Continue in 2 seconds

Enterprise Architecture for Enterprise Integration, Part 2

  • January 01 2004, 1:00am EST

Author's Note: This column is a non-technical extract from Chapter 1 of my next book, titled: Enterprise Architecture for Enterprise Integration: Methods and Technologies for Business Integration and Technology Integration. This book is due for electronic publication in early 2004, with hard-copy publication expected later in 2004.

This month's column is a change of pace. Earlier columns have separately addressed concepts of enterprise architecture and also of extensible markup language (XML) and Web services for enterprise integration. Last month's and this month's column bridge these topics but are not technical. They discuss the use of enterprise architecture for business integration. They step back from technology to reflect on the evolution of the 21st century enterprise.

Last month, we discussed the evolution of enterprises from the agricultural age to the industrial age, based on principles expounded in Adam Smith's Wealth of Nations, published in 1776. We now continue with the transition to the information age.

Transition from the Industrial Age to the Information Age

Starting from the late 1950s ­– through the '60s, '70s and right up to today ­– we have seen manual processes being automated by computers. What was the result? The processes were automated, but we took the existing manual processes and then automated them essentially as-is, without much change. That is, the automated processes were being executed as the manual processes were, but faster and more accurately.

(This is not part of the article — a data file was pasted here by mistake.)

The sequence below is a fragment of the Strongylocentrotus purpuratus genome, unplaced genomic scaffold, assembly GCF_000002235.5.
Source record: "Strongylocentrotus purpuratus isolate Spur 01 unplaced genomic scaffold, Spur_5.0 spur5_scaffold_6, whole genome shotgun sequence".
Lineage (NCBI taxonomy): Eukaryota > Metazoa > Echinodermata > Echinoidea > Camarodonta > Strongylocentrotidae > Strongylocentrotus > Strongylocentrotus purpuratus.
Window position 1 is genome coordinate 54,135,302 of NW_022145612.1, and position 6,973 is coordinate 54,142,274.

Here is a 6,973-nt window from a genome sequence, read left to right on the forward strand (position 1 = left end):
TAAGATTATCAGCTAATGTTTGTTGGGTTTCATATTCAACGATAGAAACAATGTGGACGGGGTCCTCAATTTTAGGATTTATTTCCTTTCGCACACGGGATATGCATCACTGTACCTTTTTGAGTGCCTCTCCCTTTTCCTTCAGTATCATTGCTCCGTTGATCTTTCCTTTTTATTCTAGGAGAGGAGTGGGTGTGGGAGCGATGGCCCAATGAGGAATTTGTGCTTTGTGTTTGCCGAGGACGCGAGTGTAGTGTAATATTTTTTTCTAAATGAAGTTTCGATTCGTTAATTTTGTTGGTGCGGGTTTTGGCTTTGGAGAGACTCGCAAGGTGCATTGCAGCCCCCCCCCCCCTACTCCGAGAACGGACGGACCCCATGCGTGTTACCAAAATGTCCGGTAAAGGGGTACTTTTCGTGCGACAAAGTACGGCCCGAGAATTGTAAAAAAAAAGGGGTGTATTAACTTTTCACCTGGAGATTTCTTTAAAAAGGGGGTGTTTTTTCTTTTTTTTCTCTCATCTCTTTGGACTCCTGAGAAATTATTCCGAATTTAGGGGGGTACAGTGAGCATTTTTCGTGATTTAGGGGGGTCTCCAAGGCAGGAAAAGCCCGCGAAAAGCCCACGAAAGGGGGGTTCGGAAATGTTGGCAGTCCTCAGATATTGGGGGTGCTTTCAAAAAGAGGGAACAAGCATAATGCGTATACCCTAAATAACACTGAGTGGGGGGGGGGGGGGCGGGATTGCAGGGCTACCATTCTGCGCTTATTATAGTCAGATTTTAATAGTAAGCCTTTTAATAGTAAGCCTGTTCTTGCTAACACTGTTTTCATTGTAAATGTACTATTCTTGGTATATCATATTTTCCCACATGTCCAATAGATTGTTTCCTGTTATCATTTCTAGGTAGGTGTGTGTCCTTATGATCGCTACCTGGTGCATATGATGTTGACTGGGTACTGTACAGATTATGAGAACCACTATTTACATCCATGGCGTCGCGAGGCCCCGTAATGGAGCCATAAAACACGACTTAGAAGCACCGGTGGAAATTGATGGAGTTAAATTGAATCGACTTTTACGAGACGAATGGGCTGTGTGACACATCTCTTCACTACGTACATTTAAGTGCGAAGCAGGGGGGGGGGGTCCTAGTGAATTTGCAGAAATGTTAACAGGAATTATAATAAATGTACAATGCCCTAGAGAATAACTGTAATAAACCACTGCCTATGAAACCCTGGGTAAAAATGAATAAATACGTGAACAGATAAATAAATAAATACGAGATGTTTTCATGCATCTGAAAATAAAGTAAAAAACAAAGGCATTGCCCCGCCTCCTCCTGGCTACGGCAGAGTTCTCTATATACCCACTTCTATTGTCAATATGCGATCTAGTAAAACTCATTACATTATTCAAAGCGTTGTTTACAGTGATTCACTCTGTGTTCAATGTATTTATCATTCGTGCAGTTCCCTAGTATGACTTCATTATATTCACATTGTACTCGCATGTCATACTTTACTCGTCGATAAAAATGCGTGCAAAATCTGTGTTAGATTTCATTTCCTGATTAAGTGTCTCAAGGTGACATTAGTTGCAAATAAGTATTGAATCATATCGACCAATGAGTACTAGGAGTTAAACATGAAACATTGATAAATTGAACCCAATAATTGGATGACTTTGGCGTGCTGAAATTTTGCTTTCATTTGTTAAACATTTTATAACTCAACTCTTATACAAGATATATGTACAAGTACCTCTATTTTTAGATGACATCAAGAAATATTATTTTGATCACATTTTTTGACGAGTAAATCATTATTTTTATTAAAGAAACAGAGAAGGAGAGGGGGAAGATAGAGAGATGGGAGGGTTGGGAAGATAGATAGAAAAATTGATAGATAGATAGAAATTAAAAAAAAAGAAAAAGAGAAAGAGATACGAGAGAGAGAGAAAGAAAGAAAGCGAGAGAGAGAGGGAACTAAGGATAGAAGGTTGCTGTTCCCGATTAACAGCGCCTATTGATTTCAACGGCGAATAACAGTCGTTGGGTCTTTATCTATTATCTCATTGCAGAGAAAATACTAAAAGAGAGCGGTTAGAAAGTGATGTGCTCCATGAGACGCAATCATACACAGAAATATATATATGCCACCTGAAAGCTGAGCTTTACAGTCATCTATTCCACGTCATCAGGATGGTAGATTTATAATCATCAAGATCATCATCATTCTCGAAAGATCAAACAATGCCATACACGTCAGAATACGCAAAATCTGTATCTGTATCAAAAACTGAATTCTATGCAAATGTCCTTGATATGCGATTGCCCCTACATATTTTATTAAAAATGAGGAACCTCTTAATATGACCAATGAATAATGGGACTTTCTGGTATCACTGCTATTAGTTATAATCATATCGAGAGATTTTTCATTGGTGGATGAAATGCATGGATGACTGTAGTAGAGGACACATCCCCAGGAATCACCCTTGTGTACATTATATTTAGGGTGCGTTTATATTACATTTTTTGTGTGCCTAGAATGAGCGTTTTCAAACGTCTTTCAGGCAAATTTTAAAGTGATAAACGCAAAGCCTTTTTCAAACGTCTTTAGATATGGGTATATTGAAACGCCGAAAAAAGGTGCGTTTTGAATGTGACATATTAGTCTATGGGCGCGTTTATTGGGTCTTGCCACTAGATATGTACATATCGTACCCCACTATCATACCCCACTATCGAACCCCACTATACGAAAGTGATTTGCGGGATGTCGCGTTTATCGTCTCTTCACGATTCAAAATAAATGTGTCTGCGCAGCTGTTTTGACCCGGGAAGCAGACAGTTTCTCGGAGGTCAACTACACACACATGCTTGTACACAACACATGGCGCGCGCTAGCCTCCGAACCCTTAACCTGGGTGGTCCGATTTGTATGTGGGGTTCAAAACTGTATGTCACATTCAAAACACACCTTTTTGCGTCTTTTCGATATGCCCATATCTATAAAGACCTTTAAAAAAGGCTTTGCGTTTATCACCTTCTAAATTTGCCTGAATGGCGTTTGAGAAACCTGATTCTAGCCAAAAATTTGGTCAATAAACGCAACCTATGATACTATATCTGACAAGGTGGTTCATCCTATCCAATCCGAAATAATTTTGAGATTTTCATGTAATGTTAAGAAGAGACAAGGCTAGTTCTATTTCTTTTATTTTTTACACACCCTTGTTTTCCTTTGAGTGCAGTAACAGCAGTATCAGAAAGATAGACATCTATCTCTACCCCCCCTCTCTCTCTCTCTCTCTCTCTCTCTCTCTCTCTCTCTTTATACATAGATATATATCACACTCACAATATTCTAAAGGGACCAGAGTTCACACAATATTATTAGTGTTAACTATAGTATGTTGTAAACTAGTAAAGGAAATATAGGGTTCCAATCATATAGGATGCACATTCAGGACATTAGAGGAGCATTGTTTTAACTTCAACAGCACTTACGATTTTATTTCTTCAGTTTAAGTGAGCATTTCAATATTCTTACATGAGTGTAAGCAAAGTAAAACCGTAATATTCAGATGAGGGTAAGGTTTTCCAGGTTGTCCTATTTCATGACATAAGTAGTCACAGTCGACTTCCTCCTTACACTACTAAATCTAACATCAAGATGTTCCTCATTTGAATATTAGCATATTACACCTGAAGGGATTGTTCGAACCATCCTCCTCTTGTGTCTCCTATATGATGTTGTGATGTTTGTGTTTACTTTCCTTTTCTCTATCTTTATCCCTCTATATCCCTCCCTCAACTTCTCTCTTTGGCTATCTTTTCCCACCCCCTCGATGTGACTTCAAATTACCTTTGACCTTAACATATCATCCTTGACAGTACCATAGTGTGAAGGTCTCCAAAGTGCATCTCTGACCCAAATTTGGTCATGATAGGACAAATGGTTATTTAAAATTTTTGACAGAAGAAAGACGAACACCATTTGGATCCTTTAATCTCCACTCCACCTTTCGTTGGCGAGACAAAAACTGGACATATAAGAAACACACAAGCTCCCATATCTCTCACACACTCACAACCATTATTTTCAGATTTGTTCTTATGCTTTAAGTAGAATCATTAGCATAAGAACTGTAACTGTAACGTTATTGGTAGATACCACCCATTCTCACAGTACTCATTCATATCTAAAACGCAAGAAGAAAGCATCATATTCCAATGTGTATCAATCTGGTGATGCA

In so doing, we moved from manual chaos to automated chaos!

Enterprises tried to hide this automated chaos. Through to the mid-'90s, most enterprises could confine their automated chaos in the back office. They presented a calm, in-control, front-office appearance to the outside world. They tried to emulate the graceful swan, gliding effortlessly across the surface of a glass-like lake with no apparent effort. The furious paddling activity –­ trying to keep up –­ was hidden below the surface.

However, with rapid acceptance of the Internet in the second half of the '90s, the chaos moved from the back office onto the front doorstep of enterprises through their Web sites.

Customers could visit these enterprises by the click of a mouse, but they could just as quickly leave with the click of a mouse if they did not find what they needed!

They left not because of what the automated processes could do; they left because the processes did not provide what they needed. This was because redundant processes and redundant data, by their definition, are non-integrated. Another term for non-integration is dis-integration. That is, by automation, most enterprises had evolved from non-integrated manual processes to dis-integrated automated processes.

The problem is much worse than this! Most automated processes today assume that the technologies of the past still apply. The manual processes that they automate required paper-based forms that were mailed or later faxed. Therefore, their automated counterparts are based on forms that are also printed to be mailed or faxed. On receipt at their destination, the data in these forms is manually reentered into relevant systems with manual work, with extra staffing for the reentry, with delays, with errors and with associated costs.